That song, I Think It’s Going to Rain Today, has been buzzing around in my head for days and days now. I’m not sure why, but whether you believe that Randy Newman was being sarcastic about the human condition or was being optimistic about it when he wrote that song, I feel it’s especially meaningful for me at this time. My interpretation goes with the optimistic – that human kindness really is overflowing, and that the lyric “I think it’s going to rain today” means that the kindness is touching me – and, of course, many others in this world. I believe the many responses I got to my Wailing post is a prime example of that kindness and how it has touched me and I simply cannot express adequately how wonderful that feels. The writing of that post was my way of getting it out of my system – for me, writing has always worked better than the talking, although once written I have no problem discussing it. I just seem to express myself more readily and more cohesively when writing. Thank each and every one of you for being!
A couple of mornings ago, looking out my living room window, I saw a pair of bluebirds checking out one of the nesting boxes husband built a couple of years ago. It has been unoccupied thus far this year, and I have hopes the bluebirds will decide to raise a family there. I wanted to share this experience, so here are the photos:
There were clouds at sunrise that morning, clouds that looked a bit foreboding but were beautiful I thought.
The darkness of these clouds were a good example of the feelings reading the following article from The Week magazine gave me:
Silencing women on abortion
Republicans are rolling back women’s reproductive rights, and they “want to make sure we remain silent as they do it,” said Jessica Valenti. Consider the bizarre ban Michigan legislators imposed on state Rep. Lisa Brown after she dared to use the word “vagina” in a debate over a highly restrictive anti-abortion bill—a bill that would close most of the state’s abortion clinics and force women to carry horribly deformed fetuses to term. Brown told the male Republicans pushing the bill, “I’m flattered that you’re all so interested in my vagina, but ‘no’ means ‘no.’” The shocked Republican majority promptly banned Brown from speaking the next day. The word she used—vagina—“was so offensive, I don’t even want to say it in front of women,” said Rep. Mike Callton. Apparently, male legislators “would rather not be reminded that the vaginas they’re attempting to control have pesky women with opinions attached to them.” What really offends these men is “the idea of women controlling their own bodies and lives”; they want us to “just shut up already.” But we will not shut up.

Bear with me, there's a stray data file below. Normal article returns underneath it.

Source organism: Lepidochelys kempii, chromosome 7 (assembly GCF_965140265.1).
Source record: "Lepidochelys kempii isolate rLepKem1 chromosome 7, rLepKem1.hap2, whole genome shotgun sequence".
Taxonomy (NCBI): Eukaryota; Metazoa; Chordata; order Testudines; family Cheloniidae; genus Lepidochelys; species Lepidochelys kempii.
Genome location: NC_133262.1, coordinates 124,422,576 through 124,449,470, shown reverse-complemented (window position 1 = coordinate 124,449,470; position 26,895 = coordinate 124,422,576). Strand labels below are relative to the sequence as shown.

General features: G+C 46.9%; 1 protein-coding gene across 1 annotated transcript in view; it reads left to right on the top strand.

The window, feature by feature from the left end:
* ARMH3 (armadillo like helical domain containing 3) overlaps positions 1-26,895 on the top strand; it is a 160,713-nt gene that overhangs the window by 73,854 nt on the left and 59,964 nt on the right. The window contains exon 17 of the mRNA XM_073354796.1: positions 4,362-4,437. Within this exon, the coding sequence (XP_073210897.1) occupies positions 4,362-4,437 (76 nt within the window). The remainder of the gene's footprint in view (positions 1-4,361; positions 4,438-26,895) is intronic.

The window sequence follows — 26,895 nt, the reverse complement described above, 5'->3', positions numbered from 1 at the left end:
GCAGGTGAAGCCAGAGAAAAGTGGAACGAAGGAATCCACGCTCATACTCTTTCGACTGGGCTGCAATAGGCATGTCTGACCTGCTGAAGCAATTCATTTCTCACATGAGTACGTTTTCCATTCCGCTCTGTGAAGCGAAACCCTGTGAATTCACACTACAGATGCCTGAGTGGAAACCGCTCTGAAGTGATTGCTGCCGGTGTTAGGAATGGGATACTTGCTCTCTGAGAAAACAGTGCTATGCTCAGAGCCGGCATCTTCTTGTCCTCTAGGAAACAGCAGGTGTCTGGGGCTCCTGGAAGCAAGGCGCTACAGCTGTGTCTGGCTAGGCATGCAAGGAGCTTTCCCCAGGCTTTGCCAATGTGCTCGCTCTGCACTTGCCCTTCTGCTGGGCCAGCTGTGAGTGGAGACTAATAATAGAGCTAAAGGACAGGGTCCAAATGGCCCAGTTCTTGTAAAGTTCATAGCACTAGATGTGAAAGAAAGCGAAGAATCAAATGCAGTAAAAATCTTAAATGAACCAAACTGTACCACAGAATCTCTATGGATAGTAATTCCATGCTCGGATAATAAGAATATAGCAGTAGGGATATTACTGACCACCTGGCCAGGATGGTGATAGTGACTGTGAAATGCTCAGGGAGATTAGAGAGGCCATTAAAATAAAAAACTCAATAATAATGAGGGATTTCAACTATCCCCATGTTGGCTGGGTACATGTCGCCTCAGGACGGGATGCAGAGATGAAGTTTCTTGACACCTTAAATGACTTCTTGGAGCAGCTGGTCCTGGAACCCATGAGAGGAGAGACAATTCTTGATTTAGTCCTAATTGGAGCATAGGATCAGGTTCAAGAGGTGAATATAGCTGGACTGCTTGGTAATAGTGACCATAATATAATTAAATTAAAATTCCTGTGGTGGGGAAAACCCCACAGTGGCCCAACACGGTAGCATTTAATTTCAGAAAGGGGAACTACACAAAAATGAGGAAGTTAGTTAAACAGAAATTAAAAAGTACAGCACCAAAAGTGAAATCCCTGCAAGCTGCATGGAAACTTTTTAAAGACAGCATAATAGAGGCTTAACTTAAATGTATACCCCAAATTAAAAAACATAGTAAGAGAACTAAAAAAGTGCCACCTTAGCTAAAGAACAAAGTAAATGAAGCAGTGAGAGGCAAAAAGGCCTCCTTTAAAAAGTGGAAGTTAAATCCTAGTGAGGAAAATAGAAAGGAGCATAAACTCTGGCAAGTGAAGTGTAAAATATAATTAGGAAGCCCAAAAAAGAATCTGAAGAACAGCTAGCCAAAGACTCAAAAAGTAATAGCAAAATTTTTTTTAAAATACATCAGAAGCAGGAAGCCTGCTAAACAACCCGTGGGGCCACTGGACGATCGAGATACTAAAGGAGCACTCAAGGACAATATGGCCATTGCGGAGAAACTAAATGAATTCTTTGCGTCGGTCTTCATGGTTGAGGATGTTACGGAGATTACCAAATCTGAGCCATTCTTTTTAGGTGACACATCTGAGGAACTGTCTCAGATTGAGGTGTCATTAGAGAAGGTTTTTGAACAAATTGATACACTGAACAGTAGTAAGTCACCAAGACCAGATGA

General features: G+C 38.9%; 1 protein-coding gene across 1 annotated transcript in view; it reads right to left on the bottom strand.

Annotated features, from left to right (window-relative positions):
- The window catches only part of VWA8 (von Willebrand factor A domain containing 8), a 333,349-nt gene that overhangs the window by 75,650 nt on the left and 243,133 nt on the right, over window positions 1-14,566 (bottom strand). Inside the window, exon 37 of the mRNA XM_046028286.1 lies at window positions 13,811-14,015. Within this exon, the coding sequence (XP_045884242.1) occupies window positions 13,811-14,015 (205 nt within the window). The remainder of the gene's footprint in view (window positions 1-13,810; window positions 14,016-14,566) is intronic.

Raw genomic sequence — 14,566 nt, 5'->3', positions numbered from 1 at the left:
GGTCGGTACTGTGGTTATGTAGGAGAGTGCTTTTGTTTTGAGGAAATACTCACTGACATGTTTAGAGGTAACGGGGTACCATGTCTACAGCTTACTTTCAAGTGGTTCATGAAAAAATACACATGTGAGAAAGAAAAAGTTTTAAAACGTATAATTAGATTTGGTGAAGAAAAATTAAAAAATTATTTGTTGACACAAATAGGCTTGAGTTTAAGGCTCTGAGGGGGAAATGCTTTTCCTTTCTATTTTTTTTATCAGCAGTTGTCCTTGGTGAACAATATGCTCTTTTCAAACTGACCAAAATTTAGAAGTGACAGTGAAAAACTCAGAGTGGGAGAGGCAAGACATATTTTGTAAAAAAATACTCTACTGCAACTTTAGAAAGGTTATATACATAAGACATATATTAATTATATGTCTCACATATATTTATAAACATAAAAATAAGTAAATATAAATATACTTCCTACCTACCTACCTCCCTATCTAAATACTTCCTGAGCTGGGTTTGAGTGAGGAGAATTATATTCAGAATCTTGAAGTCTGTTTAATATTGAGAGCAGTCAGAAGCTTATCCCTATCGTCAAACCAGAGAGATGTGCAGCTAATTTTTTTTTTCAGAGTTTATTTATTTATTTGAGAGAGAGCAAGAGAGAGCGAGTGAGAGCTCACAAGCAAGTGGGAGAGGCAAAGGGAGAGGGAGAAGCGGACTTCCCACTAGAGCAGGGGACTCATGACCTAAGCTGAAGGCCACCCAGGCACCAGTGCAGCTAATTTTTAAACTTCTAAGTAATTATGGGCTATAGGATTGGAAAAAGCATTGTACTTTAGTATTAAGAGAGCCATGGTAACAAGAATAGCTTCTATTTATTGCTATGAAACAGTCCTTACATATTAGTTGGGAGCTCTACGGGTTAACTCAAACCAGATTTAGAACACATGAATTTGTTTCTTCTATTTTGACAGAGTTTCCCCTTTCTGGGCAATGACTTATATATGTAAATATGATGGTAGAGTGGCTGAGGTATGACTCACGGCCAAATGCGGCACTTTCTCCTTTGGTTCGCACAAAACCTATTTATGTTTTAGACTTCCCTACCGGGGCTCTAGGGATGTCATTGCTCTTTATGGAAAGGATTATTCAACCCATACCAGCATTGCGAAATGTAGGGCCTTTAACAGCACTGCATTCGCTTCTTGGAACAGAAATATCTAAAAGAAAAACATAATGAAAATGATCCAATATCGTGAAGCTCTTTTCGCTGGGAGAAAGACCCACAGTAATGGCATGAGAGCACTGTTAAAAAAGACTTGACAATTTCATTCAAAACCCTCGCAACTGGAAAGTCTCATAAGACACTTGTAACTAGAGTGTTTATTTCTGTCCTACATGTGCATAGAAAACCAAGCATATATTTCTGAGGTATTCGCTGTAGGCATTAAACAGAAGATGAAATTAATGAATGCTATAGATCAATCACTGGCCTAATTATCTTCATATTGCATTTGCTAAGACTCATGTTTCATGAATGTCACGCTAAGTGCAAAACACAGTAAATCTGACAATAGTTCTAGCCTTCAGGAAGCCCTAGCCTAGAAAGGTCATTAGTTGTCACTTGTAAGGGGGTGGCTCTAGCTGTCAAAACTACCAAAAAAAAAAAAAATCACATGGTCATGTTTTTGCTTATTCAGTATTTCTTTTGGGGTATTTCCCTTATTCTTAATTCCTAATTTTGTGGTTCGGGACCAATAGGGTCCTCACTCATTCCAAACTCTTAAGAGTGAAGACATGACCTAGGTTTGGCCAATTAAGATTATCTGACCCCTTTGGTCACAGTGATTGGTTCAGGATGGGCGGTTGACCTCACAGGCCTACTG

I am not sharing this as a vote for abortion, but as an example of the foolishness of some of our legislators. That an adult male would find the word “vagina” so offensive that he could not say it in front of women is so dark ages to my way of thinking. I presume then, we should not say the word “penis” out loud either. I think men who cannot deal with words that describe body parts in a very proper way should not be the ones who make the decisions that affect not only women, but all of us. Really, guys? Really?!